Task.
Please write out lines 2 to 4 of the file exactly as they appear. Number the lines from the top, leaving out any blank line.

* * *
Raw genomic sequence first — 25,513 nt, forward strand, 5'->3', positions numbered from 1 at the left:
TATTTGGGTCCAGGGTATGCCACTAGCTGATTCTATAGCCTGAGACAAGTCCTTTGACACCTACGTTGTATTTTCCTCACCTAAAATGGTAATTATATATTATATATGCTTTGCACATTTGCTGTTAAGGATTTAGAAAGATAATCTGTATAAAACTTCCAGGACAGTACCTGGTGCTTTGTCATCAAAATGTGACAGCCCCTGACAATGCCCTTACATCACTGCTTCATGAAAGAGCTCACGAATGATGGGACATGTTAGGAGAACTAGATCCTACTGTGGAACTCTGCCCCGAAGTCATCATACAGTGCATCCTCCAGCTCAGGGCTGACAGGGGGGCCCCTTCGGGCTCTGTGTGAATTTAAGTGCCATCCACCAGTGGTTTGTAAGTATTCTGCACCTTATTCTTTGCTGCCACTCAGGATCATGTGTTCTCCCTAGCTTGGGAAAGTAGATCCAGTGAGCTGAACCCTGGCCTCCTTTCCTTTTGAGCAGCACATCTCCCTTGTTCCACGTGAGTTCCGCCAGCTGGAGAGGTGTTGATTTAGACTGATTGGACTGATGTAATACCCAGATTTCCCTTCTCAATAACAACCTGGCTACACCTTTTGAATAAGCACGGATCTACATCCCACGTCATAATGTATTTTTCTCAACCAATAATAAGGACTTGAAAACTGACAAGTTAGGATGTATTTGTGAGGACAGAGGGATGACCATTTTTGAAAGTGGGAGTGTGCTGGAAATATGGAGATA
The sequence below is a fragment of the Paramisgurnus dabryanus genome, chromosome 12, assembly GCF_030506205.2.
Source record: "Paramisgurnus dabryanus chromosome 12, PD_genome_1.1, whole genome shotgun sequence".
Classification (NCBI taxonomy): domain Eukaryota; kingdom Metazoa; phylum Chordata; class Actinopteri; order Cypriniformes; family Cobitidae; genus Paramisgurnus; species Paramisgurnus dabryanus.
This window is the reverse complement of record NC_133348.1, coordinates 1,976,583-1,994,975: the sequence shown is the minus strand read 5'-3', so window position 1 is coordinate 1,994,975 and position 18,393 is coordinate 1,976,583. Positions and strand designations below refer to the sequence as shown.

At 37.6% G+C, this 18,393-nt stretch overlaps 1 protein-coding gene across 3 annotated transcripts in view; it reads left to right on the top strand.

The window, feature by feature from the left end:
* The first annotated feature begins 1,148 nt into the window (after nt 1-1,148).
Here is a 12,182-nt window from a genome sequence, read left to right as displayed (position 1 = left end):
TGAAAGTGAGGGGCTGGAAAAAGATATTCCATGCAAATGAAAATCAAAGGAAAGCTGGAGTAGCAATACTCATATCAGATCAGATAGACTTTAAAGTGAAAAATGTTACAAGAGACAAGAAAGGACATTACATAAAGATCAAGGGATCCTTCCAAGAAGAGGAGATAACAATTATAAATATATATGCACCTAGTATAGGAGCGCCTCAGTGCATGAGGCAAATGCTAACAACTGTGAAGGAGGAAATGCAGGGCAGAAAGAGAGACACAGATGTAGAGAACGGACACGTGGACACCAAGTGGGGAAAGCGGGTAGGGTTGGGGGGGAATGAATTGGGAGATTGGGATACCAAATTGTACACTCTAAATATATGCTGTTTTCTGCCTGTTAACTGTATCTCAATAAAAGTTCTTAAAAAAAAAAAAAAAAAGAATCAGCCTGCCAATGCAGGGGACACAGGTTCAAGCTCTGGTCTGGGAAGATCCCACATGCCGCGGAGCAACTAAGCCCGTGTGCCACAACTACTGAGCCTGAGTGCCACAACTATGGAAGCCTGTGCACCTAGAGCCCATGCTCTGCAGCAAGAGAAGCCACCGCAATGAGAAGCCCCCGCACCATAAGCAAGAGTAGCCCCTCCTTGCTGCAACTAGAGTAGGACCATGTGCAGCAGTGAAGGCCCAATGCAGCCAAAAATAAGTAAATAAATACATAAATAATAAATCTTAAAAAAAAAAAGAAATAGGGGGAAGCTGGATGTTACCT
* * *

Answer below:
TATTTGGGTCCAGGGTATGCCACTAGCTGATTCTATAGCCTGAGACAAGTCCTTTGACACCTACGTTGTATTTTCCTCACCTAAAATGGTAATTATATATTATATATGCTTTGCACATTTGCTGTTAAGGATTTAGAAAGATAATCTGTATAAAACTTCCAGGACAGTACCTGGTGCTTTGTCATCAAAATGTGACAGCCCCTGACAATGCCCTTACATCACTGCTTCATGAAAGAGCTCACGAATGATGGGACATGTTAGGAGAACTAGATCCTACTGTGGAACTCTGCCCCGAAGTCATCATACAGTGCATCCTCCAGCTCAGGGCTGACAGGGGGGCCCCTTCGGGCTCTGTGTGAATTTAAGTGCCATCCACCAGTGGTTTGTAAGTATTCTGCACCTTATTCTTTGCTGCCACTCAGGATCATGTGTTCTCCCTAGCTTGGGAAAGTAGATCCAGTGAGCTGAACCCTGGCCTCCTTTCCTTTTGAGCAGCACATCTCCCTTGTTCCACGTGAGTTCCGCCAGCTGGAGAGGTGTTGATTTAGACTGATTGGACTGATGTAATACCCAGATTTCCCTTCTCAATAACAACCTGGCTACACCTTTTGAATAAGCACGGATCTACATCCCACGTCATAATGTATTTTTCTCAACCAATAATAAGGACTTGAAAACTGACAAGTTAGGATGTATTTGTGAGGACAGAGGGATGACCATTTTTGAAAGTGGGAGTGTGCTGGAAATATGGAGATA
The sequence below is a fragment of the Paramisgurnus dabryanus genome, chromosome 12, assembly GCF_030506205.2.
Source record: "Paramisgurnus dabryanus chromosome 12, PD_genome_1.1, whole genome shotgun sequence".